Skip to main content

Nitrification and nitrate reductase activity along a secondary successional gradient

Abstract

The control of nitrification was studied in a secondary successional gradient on Nantucket Island, MA. It was hypothesized that 1) variability in nitrification along the gradient is controlled by litter primary and secondary chemistry, and 2) differences in nitrate availability along the gradient are reflected in potential nitrate assimilation rates in plant tissue. Nitrification varied significantly (p<0.05) by successional stage in all study sites, generally increasing with successional age. The ratio of nitrification to total N mineralization did not vary significantly between successional stages, suggesting substrate limitation of nitrification. Litter terpenoid resin concentration was a significant predictor (p<0.05) of nitrification rate, but soil %C, %N, and water content also contributed significantly to a stepwise regression model predicting nitrification. Nitrate reductase activity (NRA), an index of potential nitrate assimilation, was measured in an assay species (Schizachyrium scoparium). Although there was no significant correlation with nitrification, NRA was significantly (p<0.05) negatively correlated with soil ammonium concentration along the successional gradient at one site, suggesting that plants preferentially utilized ammonium in this system.

This is a preview of subscription content, access via your institution.

References

  1. Aber, J D and Melillo, J M 1982 Nitrogen immobilization in decaying hardwood leaf litter as a function of initial nitrogen and lignin content. Can. J. Bot. 60, 2263–2269.

    Google Scholar 

  2. AlGharbi, A and Hipkin, C R 1984 Studies on nitrate reductase in British anitosperms. 1. A comparison of nitrate reductase activty in ruderal, woodland-edge and woody species. New Phytol. 97, 629–639.

    Google Scholar 

  3. Baldwin, I T, Olson, R K and Reiners, W A 1983 Protein binding phenolics and the inhibition of nitrification in subalpine balsam fir soils. Soil Biol. Biochem. 15, 419–423.

    Article  Google Scholar 

  4. Barford C 1991 Plant litter chemistry and nitrogen cycling along a secondary successional gradient. Masters thesis, Department of Biology, Boston University, Boston, MA.

  5. Bormann, F H and Likens, G E 1979 Pattern and process in a Forested Ecosystem. Springer-Verlag, New York. 253 p.

    Google Scholar 

  6. Bosatta, E and Staaf, H 1982 The control of nitrogen turn-over in forest litter. Oikos 39, 143–151.

    Google Scholar 

  7. Bremner, J M and McCarty, G W 1988 Effects of terpenoids on nitrification in soil. Soil Sci. Soc. Am. J. 52, 1630–1633.

    Google Scholar 

  8. Brookes, P C, Landman, A, Pruden, G and Jenkinson, D S 1985 Chloroform fumigation and the release of soil nitrogen: A rapid direct extraction method to measure microbial biomass nitrogen in soil. Soil Biol. Biochem. 17, 837–842.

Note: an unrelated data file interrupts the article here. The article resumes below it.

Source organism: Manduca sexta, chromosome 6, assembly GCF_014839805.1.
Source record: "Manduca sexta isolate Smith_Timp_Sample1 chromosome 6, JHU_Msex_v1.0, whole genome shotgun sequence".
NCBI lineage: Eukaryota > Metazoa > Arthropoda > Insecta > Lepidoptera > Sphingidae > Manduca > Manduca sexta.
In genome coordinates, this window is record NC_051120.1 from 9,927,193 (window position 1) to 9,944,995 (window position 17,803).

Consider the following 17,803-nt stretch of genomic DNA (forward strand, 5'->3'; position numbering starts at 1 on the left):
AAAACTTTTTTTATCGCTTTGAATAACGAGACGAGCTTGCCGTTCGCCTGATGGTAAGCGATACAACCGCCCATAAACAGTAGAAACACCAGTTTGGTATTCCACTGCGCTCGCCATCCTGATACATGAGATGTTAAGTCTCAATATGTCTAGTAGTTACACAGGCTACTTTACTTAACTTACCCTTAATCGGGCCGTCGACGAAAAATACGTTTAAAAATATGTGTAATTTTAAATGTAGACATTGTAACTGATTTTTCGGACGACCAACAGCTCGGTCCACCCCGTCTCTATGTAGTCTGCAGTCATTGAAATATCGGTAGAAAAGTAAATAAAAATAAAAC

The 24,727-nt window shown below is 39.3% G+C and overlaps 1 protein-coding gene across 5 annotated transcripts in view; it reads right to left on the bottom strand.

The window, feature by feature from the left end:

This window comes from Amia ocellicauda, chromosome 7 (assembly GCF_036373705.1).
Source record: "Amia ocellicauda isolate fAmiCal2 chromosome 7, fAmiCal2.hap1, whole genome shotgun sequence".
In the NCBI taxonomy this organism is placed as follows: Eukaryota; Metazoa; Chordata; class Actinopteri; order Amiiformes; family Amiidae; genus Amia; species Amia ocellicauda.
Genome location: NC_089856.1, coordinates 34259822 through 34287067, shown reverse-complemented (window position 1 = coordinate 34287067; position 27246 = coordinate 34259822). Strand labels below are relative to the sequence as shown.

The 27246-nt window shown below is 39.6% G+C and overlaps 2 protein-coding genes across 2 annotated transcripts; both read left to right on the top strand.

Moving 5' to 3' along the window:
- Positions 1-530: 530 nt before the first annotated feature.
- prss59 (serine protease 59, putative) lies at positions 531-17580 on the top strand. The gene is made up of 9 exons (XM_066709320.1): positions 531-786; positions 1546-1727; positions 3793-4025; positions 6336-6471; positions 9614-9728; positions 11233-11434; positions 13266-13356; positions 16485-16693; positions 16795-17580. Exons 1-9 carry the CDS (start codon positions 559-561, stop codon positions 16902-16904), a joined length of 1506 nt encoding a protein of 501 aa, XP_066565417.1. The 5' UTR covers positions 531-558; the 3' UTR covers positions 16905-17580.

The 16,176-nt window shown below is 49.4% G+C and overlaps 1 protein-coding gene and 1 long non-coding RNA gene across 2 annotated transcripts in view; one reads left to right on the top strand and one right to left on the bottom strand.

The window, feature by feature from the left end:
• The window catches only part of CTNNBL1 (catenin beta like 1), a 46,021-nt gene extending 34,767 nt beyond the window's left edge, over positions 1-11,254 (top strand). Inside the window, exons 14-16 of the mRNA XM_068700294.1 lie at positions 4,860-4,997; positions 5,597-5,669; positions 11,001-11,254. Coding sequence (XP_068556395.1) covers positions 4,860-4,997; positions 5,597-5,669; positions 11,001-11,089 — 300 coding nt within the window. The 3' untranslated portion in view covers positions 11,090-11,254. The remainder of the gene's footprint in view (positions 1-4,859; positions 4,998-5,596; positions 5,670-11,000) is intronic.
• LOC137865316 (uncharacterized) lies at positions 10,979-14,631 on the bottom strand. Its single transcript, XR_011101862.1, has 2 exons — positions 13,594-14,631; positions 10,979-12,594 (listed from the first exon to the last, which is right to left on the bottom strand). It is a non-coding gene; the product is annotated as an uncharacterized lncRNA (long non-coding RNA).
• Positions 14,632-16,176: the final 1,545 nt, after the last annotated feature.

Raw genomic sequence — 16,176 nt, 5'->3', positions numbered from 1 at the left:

Article  Google Scholar 

  9. Bryant, J P 1987 Feltleaf willow-snowshoe hare interactions: Plant carbon/nutrient balance and floodplain succession. Ecology 68, 1319–1327.

    Google Scholar 

  10. Bryant, J P, Chapin, F S and Klein, D R 1983 Carbon/nutrient balance of boreal plants in relation to vertebrate herbivory. Oikos 40, 357–368.

    Google Scholar 

  11. Chapin, F S, Bloom, A J, Field, C B and Waring, R H 1987 Plant responses to multiple environmental factors. BioScience 37, 49–57.

    Google Scholar 

  12. D'Elia, C F, Steudler, P A and Corwin, N 1977 Determination of total nitrogen in aqueous samples using persulfate digestion. Limnol. Oceanog. 22, 760–764.

    Google Scholar 

  13. Dudley J 1992 Secondary succession and nitrogen availability in coastal heathlands. Doctoral dissertation, Department of Biology, Boston University, Boston, MA. 349 p.

  14. El SayedAzhar, Verhe, R, Proot, M, Sandra, P and Verstraete, W 1989. Fixation of nitrite nitrogen during the humification of α-naphthol in soil suspensions. J. Agric. Food Chem. 37, 262–266.

    Article  Google Scholar 

  15. Gallardo, A and Schlesinger, W H 1990 Estimating microbial biomass nitrogen using the fumigation-incubation and fumigation-extraction methods in a warm-temperate forest soil. Soil Biol. Biochem. 22, 927–932.

    Article  Google Scholar 

  16. Haines, B L 1977 Nitrogen uptake: Apparent pattern during old field succession in Southeastern U.S. Oecologia (Berlin) 26, 295–303.

    Article  Google Scholar 

  17. Haynes, R J and Goh, K M 1978 Ammonium and nitrate nutrition of plants. Biol. Rev. 53, 465–510.

    Article  Google Scholar 

  18. Hobbs, N T and Schimel, D S 1984 Fire effects on nitrogen mineralization and fixation in mountain shrub and grassland communities. J. Range Manage. 37, 402–405.

    Google Scholar 

  19. Horner, J D, Gosz, J R and Cates, R G 1988 The role of carbon-based plant secondary metabolites in decomposition in terrestrial ecosystems. Amer. Nat. 132, 869–883.

    Article  Google Scholar 

  20. Lamb, D 1980 Soil nitrogen mineralisation in a secondary rainforest succession. Oecologia (Berlin) 47, 257–263.

    Article  Google Scholar 

  21. Lodhi, M A K 1979 Inhibition of nitrifying bacteria, nitrification and mineralization spoil soils as related to their successional stages. Bull Toreey Bot. Club 106, 284–289.

    Google Scholar 

  22. Lowther, J R 1980 Use of a single sulfuric acid-hydrogen peroxide digest for the analysis of Pinus radiata needles. Commun. Soil Sci. Plant Anal. 11, 175–188.

    Google Scholar 

  23. McCarty, G W and Bremner, J M 1986 Effects of phenolic compounds on nitrification in soil. Soil Sci. Soc. Am. J. 50, 920–923.

    Google Scholar